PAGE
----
18F-fluoromisonidazole positron emission tomography can predict pathological necrosis of brain tumors
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Tumor necrosis is one of the indicators of tumor aggressiveness. 18F-fluoromisonidazole (FMISO) is the most widely used positron emission tomography (PET) tracer to evaluate severe hypoxia in vivo. Because severe hypoxia causes necrosis, we hypothesized that intratumoral necrosis can be detected by FMISO PET in brain tumors regardless of their histopathology. We applied FMISO PET to various types of brain tumors before tumor resection and evaluated the correlation between histopathological necrosis and FMISO uptake.
This study included 59 brain tumor patients who underwent FMISO PET/computed tomography before any treatments. According to the pathological diagnosis, the brain tumors were divided into three groups: astrocytomas (group 1), neuroepithelial tumors except for astrocytomas (group 2), and others (group 3). Two experienced neuropathologists evaluated the presence of necrosis in consensus. FMISO uptake in the tumor was evaluated visually and semi-quantitatively using the tumor-to-normal cerebellum ratio (TNR).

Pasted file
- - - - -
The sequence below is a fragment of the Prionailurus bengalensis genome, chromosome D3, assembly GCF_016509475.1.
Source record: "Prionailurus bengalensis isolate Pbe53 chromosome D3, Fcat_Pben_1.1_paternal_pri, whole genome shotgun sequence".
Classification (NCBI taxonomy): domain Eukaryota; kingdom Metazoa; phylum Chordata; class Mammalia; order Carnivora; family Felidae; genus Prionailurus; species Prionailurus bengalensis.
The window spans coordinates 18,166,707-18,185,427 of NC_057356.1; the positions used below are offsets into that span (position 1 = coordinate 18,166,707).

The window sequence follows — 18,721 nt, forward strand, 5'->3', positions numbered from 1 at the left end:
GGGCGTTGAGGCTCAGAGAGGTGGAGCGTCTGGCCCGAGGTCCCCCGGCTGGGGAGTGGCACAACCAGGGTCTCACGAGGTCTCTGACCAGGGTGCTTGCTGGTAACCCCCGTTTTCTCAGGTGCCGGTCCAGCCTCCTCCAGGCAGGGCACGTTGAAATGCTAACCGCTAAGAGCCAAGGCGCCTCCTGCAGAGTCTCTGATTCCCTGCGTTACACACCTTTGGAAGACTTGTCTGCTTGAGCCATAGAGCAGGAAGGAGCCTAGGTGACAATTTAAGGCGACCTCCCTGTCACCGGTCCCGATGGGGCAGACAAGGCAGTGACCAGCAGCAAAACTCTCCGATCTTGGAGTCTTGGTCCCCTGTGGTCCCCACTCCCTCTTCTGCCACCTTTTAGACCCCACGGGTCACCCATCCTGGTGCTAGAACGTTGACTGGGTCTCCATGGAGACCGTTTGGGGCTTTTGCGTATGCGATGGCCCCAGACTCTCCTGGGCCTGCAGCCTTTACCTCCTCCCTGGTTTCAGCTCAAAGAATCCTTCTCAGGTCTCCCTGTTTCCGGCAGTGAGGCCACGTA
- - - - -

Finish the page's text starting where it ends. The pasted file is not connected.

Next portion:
In visual analyses, 26/27 cases in the FMISO-positive group presented with necrosis, whereas 28/32 cases in the FMISO-negative group did not show necrosis. Mean TNRs with and without necrosis were 3.49 ± 0.97 and 1.43 ± 0.42 (p < 0.00001) in group 1, 2.91 ± 0.83 and 1.44 ± 0.20 (p < 0.005) in group 2, and 2.63 ± 1.16 and 1.35 ± 0.23 (p < 0.05) in group 3, respectively. Using a cut-off value of TNR = 1.67, which was calculated by normal reference regions of interest, we could predict necrosis with sensitivity, specificity, and accuracy of 96.7, 93.1, and 94.9 %, respectively.
FMISO uptake within the lesion indicated the presence of histological micro-necrosis. When we used a TNR of 1.67 as the cut-off value, intratumoral micro-necrosis was sufficiently predictable. Because the presence of necrosis implies a poor prognosis, our results suggest that FMISO PET could provide important information for treatment decisions or surgical strategies of any type of brain tumor.
KeywordsNecrosis FMISO PET Hypoxia Brain tumor Biopsy Histology
The authors thank the staff at the Departments of Nuclear Medicine, Molecular Imaging, Radiology, Neurosurgery, and Cancer Pathology of Hokkaido University Graduate School of Medicine, and Department of Surgical Pathology of Hokkaido University Hospital.
Compliance with Ethical Standards
The authors declare that they have no conflict of interest. All procedures performed in studies involving human participants were in accordance with the ethical standards of the institutional and/or national research committee and with the 1964 Helsinki Declaration and its later amendments or comparable ethical standards. Informed consent was obtained from all individual participants included in the study.
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